The wins just keep on coming for the super talented Regina King. Eight months after winning an Academy Award for her heart-wrenching performance in If Beale Street Could Talk, she’s now showing her diverse range by starring as Angela Abar, a police officer with superhuman fighting skills in HBO’s Watchmen.

Regina King is the first Black woman to be a lead character in a TV series adapted from the DC Comic book. The character she plays, Angela Abar couldn’t be more different to the one she played in the Oscar-winning If Beale Street Could Talk.

 

 

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In a recent Glamour magazine interview, Regina said: “I wanted to play a superhero since I was a child, so I had to have a cape. But there was never the opportunity until now. I am doing this for the younger me.”

Watchmen is pulling in some very healthy stats. On average 7.1 million viewers tune in across HBO channels and streaming platforms. The series gives viewers all the fight scenes and time travel storylines you’d expect from a superhero franchise. But Watchmen also sets itself apart from most other superhero storylines by focusing on racism and ‘otherness’. Be prepared for no-holds-barred depictions of white supremacy, discrimination and injustices so harrowing that Regina talked about being in tears while filming some of the scenes.

 

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As contrasting as her two most recent roles are, the common theme between them is injustice, a situation that Regina has had to overcome both on and offscreen. In If Beale Street Could Talk Regina plays a mother who is determined to do whatever it takes to clear her prospective son in law’s name after he was wrongly accused of rape. Offscreen, as a woman raising a Black son, Regina describes an awareness of unfair parallels in her real life. She told Glamour: “Every single day you have a little bit of fear when your child is going out and they’re not in your control anymore.” She explained that when teaching her son how to drive, she had to educate him on some of the injustices he may face as a young Black man:

“I have to tell my son what to do if he gets pulled over … Sure, I’m concerned about my kid getting into an accident but what was really on my mind was if Ian doesn’t come home because he was involved in something terrible because of some violent police episode. The Black American experience is much different to the white American experience.”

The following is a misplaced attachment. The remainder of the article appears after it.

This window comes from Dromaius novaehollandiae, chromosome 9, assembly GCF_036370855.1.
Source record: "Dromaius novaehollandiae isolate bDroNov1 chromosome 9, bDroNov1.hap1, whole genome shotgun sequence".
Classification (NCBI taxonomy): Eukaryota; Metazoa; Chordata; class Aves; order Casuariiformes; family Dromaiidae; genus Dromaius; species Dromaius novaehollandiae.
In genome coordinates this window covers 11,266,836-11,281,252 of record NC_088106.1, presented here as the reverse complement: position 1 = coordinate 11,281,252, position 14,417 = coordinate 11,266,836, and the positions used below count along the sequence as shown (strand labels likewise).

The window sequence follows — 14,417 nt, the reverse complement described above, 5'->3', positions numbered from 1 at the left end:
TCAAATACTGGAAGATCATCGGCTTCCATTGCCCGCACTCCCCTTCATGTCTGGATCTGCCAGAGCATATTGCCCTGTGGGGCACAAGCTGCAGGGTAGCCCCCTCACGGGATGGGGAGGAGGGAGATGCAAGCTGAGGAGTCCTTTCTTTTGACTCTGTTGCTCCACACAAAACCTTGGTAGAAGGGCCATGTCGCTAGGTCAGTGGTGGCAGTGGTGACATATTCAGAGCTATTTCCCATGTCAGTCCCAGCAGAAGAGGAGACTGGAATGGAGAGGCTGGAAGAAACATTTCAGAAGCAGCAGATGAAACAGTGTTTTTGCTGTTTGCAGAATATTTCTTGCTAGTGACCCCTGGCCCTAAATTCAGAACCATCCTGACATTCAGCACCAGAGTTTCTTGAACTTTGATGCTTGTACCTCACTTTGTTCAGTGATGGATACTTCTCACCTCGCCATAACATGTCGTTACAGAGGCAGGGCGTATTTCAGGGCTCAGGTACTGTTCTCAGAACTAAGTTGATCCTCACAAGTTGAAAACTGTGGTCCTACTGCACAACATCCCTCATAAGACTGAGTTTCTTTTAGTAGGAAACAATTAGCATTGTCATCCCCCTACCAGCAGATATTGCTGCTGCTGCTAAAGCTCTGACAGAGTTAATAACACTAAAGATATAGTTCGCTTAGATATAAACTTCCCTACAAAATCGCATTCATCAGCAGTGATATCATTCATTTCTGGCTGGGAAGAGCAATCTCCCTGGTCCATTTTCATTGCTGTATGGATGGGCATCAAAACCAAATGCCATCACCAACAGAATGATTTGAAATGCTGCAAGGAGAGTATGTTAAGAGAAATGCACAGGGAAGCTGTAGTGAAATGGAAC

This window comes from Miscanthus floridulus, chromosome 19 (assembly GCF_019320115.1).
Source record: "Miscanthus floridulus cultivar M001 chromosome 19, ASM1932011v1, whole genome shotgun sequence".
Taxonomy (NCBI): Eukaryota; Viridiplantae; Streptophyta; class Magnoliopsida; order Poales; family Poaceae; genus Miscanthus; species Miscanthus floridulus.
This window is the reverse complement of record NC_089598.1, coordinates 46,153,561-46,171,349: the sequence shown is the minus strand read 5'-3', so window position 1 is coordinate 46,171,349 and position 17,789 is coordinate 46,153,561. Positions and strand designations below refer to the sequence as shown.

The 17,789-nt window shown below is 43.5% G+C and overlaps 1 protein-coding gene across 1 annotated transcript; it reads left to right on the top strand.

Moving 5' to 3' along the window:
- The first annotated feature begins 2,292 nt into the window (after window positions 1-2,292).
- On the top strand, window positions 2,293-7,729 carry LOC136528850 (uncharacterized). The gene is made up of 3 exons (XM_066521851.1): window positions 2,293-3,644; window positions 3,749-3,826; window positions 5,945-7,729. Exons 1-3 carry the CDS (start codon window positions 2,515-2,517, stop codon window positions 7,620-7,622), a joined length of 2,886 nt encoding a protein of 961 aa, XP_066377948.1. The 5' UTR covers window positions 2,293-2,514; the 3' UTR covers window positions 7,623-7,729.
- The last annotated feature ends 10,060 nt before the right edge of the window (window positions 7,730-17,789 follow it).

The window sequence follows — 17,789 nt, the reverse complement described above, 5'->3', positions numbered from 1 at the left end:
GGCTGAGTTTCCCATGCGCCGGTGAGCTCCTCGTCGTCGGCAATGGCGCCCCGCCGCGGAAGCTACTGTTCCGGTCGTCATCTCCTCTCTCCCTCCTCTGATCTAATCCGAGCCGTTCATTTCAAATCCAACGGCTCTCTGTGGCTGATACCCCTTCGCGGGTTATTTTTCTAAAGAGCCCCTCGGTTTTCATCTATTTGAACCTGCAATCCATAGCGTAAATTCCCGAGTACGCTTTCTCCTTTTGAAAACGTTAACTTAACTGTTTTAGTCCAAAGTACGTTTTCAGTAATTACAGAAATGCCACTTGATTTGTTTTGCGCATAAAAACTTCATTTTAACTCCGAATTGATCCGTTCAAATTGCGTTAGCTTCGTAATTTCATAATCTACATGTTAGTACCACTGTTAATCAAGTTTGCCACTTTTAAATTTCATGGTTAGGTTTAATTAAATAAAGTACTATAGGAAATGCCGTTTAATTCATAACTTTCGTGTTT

“Every single day you have a little bit of fear when your child is going out and they’re not in your control anymore.”

As respected as she is today, it wasn’t an easy ride to success for Regina. Like for so many of us, finding her inner voice and battling limiting thoughts were her biggest challenges. “When I was younger, I was guilty … of comparing myself to other people. I was doing a number on myself.” She told Glamour.

 

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Thankfully, she managed to overcome these negative energies and boasts one of the most enviable portfolios in Hollywood. Her back catalogue includes Emmy award-winning performances in Seven Seconds and American Crime as well as roles in Jon Singleton’s Boyz n the Hood, Poetic Justice, Enemy of the State and Ray, to name a few. She has lent her voice to the animation The Boondocks and successfully turned her hand to be a director, taking on six episodes of Being Mary Jane and an episode of Insecure among many others.

“I’ve always felt the power of women and the power we possess as a collective. But I have to be honest and say my experiences have been a village of supportive people – men, women, different colours different ages”

You could say that self-belief and positivity are Regina’s real-life superpowers. She attributes this to how she was raised: “We grew up going to the church of religious science – not to be mistaken for Scientology – with the agape philosophy so you don’t speak about God in the masculine or feminine. Mind and spirit are aligned, fear and love are treated as equal energies and the difference is positive and negative.”

One of our favourite comments in her interview with Glamour is the recognition that her success has come through a village of support. She said: “I’ve always felt the power of women and the power we possess as a collective. But I have to be honest and say my experiences have been a village of supportive people – men, women, different colours different ages … To say as a 48-year-old Black woman that I’ve got so many opportunities and so much encouragement from white men as much as I have from women – is very interesting.”

Regina is a true inspiration, a superwoman, a loving mother, a cheerleader for herself and other Black women, an Oscar winner and so much more. We’re excited to see what the future holds for Regina but one thing we know for sure is that she’s going to continue to kick ass both on and off-screen!


Watchmen is on Mondays at 9pm on Sky Atlantic.

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